Layers of Fear Capsule Review

Author: Alex A. Rodriguezmaxresdefault-24

Title: Layers of Fear

Publisher: Aspyr Team

Developer: Bloober Team

Genre: Horror

Release date: 2/16/2016

Platform: PS4, Xbox One, Linux, Mac OS

Playtime: 3 hours

Horror games are often defined by how well they can keep a player in a state of terror and how memorable the scares are.  Some accomplish this by creating terrifying creatures that you encounter, or by tense, suspenseful situations mixed with jump scares.  Layers of Fear fails to leave any impressionable moments, or even find the right level of suspense to keep players in a state of fear.  Layers of Fear is one of the first multi-platform releases for developer Bloober team and it leaves a lot to be desired.

You start as a painter trying to create his masterpiece, and along the way, he appears to lose his grip on reality as you the player uncovers the events that affected him and his family.  As you move through the hallways and rooms of his large, old home, collecting the items to finish your painting, the game displays its only bright spot: its ability to mess with your perception, as every time you enter a new room, it will inevitably change.  Everything is constantly changing, or moving, the moment your back is turned to it.  Rooms expand, doors disappear, furniture rearranges itself, and lights are always flickering.  At first, this is rather deft and produces a couple good scares, but it quickly loses its  effect. Layers-Of-Fear-2015-09-04-00-17-17-45

Having a game throw jumpscare after jumpscare at you can become boring rather quickly.  Paintings are always falling or melting, items are being thrown across the room constantly and you quickly pick up a rhythm on when to expect the next scare, with no buildup to any of them.  While there are a few creepy scenes, nothing really stands out, and they just kind of blur together after awhile.   The story that is uncovered as you progress is uninteresting and feels unconnected to the events of the game, since it lacks any real depth and is too vague to get any real attachment to the painter, who goes nameless throughout the game.  The only other being that is in the game is, what appears to be, an aberration that occasionally is heard or seen walking across your path, but there are few actual encounters with it and it generates very little fear.dora_layersoffear_4  Graphically, the game looks nice, but there isn’t much to look at, as you often walking through the same rooms or corridors just in different states of disrepair.  As I was playing, I was reminded of P.T. The atmosphere and rooms the player searches are almost identical. However Layers of Fear doesn’t manage to recreate the same level of horror.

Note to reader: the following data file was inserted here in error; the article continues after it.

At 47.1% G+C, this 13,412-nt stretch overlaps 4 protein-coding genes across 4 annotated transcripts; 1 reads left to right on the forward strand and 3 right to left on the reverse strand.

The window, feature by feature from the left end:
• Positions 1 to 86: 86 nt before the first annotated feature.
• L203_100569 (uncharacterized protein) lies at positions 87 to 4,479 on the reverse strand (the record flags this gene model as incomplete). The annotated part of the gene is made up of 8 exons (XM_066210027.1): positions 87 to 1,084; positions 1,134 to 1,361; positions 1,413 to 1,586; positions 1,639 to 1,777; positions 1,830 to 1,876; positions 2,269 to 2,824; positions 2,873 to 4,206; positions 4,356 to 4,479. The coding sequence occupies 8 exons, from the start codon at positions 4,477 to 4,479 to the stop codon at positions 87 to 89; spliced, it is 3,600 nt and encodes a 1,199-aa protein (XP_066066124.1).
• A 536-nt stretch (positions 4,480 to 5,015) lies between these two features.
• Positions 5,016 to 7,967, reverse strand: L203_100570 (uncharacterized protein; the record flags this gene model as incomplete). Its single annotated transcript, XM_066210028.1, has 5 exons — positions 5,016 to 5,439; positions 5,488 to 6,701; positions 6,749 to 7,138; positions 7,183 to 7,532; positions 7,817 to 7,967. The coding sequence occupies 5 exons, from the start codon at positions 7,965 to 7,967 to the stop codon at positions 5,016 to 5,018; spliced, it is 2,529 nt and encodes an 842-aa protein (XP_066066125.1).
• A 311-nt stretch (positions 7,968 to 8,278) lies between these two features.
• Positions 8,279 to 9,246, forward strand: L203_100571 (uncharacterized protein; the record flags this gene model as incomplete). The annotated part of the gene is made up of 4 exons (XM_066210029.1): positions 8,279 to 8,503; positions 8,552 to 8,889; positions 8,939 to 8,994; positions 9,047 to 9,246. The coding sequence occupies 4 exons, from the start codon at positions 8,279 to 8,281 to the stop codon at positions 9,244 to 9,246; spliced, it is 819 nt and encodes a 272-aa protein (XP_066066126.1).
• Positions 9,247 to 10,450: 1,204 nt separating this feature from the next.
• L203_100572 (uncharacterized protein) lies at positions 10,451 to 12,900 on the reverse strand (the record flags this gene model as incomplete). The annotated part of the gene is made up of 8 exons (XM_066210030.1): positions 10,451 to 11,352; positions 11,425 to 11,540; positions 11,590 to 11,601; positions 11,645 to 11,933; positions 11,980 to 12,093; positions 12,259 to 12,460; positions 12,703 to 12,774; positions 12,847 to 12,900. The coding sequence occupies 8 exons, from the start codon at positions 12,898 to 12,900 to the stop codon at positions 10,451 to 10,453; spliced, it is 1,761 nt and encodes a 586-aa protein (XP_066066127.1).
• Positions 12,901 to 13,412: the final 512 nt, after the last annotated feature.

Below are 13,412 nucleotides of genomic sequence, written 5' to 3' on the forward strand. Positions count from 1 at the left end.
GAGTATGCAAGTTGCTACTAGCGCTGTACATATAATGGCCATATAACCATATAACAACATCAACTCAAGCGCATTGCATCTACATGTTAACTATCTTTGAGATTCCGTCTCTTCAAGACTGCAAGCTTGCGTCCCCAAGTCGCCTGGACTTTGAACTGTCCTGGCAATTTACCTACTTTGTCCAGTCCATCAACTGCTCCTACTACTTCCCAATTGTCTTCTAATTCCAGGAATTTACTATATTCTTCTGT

Gameplay is as simple as it gets. You move through the areas and occasionally hold a button to open a door or cabinet.  You can collect scraps of paper to learn about the bad things that happened to the painter and his family, and some pictures to try to get some visualization on it, but with the story being so vague, there is no real need or want to do so.  There are a few puzzles to do as you progress, but nothing that’s too mind boggling, or even notable, and most time is spent walking around a room trying to trigger whatever scare is in it and to wait for the path forward to reveal itself.  There is some interest in seeing your painting finished as you progress, but other than this, there is no reason to come back to this game,  since there is nothing else to do once the story is finished, other than collecting notes.

Layers of Fear does very little to actually layer the fear, and comes off more disappointing than anything.  Towards the end, I was waiting for it to be over, and was more surprised than scared when anything creepy actually happened. Layers of Fear  does produce some creative scenes visually, but it fails to hold any effect on the player.  While at first, it appears to be a P.T. successor, it does not achieve the same level of fear even if it shares some similarity to it.  The design and playstyle are almost identical to P.T. but it fails to recreate any of the suspense or paranoia despite being a full game rather than a trailer.  The mounting dread of continually walking through the same corridor in P.T. is nowhere to be found in Layers of Fear even though you are walking through the same areas quite a lot.

Score: 36/100


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